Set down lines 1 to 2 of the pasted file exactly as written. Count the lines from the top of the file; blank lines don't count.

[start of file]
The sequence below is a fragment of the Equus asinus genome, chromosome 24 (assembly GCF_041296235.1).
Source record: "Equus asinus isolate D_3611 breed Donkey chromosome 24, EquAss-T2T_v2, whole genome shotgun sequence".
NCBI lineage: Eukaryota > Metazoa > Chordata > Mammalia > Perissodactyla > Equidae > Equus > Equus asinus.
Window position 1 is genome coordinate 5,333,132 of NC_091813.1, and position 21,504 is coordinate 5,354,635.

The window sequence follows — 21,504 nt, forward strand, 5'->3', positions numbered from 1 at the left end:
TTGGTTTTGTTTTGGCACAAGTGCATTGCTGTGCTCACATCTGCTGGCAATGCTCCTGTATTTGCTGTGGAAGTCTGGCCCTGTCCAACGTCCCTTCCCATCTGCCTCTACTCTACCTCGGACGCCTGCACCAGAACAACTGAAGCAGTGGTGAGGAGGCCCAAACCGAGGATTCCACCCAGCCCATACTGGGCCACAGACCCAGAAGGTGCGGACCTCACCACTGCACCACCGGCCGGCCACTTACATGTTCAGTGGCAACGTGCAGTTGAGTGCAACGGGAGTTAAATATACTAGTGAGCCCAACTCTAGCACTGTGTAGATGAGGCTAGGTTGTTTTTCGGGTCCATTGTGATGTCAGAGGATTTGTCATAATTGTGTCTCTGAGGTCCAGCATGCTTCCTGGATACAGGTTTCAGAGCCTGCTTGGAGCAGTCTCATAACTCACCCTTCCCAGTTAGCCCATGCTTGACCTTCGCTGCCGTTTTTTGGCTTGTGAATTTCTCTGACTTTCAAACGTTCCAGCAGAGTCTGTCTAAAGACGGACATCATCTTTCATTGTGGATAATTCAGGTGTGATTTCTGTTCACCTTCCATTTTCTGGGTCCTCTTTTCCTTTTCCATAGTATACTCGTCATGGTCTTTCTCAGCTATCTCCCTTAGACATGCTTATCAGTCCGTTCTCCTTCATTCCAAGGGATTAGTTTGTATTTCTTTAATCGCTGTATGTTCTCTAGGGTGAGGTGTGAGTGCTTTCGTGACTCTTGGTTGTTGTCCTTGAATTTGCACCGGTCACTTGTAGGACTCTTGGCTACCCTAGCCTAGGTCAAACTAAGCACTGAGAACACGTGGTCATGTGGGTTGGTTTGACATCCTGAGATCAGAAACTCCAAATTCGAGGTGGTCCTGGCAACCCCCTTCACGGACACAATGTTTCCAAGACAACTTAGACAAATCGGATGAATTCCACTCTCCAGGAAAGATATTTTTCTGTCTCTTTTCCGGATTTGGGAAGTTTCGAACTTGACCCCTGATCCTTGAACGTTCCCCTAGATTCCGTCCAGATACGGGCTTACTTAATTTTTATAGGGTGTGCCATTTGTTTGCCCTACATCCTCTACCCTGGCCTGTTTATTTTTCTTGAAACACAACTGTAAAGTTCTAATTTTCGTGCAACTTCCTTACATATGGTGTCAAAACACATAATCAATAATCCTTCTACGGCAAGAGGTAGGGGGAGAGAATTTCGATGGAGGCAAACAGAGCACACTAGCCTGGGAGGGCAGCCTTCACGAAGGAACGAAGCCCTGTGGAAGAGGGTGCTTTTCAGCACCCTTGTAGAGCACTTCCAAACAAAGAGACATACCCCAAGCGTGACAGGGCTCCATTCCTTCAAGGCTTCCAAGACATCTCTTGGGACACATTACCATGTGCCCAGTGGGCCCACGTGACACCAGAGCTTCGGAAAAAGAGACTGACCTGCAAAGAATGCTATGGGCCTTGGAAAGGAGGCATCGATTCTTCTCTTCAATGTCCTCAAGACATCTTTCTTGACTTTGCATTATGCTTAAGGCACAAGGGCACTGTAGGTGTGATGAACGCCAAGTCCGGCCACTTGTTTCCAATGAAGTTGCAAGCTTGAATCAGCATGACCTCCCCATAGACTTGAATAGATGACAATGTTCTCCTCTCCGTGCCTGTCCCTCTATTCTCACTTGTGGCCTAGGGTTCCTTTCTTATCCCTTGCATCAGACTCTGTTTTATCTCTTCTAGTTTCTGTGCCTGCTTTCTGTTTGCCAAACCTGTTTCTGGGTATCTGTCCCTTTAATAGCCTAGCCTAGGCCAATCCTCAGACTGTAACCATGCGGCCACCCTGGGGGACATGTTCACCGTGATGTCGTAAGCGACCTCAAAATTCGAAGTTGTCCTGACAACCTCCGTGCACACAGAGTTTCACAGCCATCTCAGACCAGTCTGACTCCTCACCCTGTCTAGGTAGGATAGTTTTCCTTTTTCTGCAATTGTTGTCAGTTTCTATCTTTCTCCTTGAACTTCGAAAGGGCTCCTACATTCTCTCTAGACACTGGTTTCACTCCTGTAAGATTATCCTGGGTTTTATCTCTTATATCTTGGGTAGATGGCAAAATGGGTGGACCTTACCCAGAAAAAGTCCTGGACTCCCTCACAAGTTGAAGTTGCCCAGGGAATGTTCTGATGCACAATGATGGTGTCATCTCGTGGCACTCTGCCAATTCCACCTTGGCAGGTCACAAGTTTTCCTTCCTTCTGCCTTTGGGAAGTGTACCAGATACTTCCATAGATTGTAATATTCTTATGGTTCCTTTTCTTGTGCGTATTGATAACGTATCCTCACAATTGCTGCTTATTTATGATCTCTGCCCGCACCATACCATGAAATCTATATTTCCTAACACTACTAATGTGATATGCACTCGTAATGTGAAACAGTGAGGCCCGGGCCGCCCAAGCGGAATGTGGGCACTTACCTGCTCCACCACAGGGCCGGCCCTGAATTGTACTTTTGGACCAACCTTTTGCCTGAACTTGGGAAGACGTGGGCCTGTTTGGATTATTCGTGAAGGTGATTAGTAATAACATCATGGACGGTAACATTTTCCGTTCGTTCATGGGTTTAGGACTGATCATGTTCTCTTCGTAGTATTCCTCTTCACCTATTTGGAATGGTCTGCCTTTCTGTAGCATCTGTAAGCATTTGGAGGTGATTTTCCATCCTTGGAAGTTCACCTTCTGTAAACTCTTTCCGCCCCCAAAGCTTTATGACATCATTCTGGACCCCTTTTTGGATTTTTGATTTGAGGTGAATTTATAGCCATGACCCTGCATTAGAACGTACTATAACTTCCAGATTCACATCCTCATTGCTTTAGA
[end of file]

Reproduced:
The sequence below is a fragment of the Equus asinus genome, chromosome 24 (assembly GCF_041296235.1).
Source record: "Equus asinus isolate D_3611 breed Donkey chromosome 24, EquAss-T2T_v2, whole genome shotgun sequence".